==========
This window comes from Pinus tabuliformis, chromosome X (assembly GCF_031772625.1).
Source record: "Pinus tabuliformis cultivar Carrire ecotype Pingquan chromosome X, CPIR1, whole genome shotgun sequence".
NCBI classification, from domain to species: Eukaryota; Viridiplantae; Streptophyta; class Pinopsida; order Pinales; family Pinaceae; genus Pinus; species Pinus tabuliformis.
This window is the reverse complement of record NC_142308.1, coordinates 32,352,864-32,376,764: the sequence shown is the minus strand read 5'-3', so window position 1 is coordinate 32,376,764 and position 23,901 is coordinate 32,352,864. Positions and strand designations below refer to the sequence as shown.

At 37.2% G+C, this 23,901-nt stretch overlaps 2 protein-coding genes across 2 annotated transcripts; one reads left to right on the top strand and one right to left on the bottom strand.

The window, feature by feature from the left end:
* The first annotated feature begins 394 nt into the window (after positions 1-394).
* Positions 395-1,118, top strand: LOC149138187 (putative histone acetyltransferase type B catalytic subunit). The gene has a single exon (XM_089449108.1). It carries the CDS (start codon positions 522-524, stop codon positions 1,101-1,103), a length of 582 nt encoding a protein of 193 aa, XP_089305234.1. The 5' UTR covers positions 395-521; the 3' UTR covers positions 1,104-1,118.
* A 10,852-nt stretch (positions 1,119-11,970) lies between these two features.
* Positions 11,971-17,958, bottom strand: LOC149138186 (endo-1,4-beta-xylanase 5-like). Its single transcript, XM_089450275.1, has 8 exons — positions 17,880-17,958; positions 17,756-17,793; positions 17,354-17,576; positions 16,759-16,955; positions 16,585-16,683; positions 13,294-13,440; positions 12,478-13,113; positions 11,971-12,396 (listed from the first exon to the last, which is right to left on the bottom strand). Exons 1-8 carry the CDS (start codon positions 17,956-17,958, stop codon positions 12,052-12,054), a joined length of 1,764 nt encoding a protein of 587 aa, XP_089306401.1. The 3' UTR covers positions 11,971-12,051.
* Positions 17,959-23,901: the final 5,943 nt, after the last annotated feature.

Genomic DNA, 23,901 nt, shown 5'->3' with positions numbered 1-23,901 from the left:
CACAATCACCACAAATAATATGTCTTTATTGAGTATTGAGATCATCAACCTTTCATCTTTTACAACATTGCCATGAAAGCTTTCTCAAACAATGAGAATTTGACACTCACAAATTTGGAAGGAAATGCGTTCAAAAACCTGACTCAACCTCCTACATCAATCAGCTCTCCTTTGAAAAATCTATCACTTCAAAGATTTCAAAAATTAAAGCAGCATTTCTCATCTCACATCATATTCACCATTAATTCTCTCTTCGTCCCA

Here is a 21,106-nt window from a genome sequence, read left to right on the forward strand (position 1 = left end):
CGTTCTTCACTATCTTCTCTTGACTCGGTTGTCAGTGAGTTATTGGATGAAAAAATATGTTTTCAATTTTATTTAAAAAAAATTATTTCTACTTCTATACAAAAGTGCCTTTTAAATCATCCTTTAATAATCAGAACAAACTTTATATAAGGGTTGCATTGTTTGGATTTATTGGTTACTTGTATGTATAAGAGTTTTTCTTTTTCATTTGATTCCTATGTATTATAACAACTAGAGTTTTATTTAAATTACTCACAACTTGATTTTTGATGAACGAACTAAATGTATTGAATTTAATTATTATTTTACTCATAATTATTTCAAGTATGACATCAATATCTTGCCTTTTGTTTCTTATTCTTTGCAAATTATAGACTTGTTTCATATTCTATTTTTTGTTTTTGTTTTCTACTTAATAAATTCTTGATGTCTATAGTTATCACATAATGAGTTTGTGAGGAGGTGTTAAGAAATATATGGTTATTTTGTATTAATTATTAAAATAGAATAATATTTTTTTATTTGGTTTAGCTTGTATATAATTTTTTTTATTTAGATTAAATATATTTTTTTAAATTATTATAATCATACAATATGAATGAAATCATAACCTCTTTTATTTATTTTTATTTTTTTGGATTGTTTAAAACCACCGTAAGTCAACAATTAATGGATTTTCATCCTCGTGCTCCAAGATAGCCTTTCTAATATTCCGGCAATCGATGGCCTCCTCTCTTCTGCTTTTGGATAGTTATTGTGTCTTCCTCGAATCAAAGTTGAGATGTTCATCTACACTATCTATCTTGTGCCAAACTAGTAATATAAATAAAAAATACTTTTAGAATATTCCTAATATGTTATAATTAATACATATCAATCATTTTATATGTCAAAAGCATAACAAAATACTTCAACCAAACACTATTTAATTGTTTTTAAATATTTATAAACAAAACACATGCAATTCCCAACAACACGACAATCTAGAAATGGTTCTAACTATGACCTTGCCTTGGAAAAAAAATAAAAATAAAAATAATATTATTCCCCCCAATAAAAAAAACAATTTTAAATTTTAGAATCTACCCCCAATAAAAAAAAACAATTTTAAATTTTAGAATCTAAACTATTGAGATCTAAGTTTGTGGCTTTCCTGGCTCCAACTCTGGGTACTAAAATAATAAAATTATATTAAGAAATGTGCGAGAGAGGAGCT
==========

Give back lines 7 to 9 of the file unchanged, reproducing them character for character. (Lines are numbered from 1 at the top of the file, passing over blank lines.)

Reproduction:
* The first annotated feature begins 394 nt into the window (after positions 1-394).
* Positions 395-1,118, top strand: LOC149138187 (putative histone acetyltransferase type B catalytic subunit). The gene has a single exon (XM_089449108.1). It carries the CDS (start codon positions 522-524, stop codon positions 1,101-1,103), a length of 582 nt encoding a protein of 193 aa, XP_089305234.1. The 5' UTR covers positions 395-521; the 3' UTR covers positions 1,104-1,118.
* A 10,852-nt stretch (positions 1,119-11,970) lies between these two features.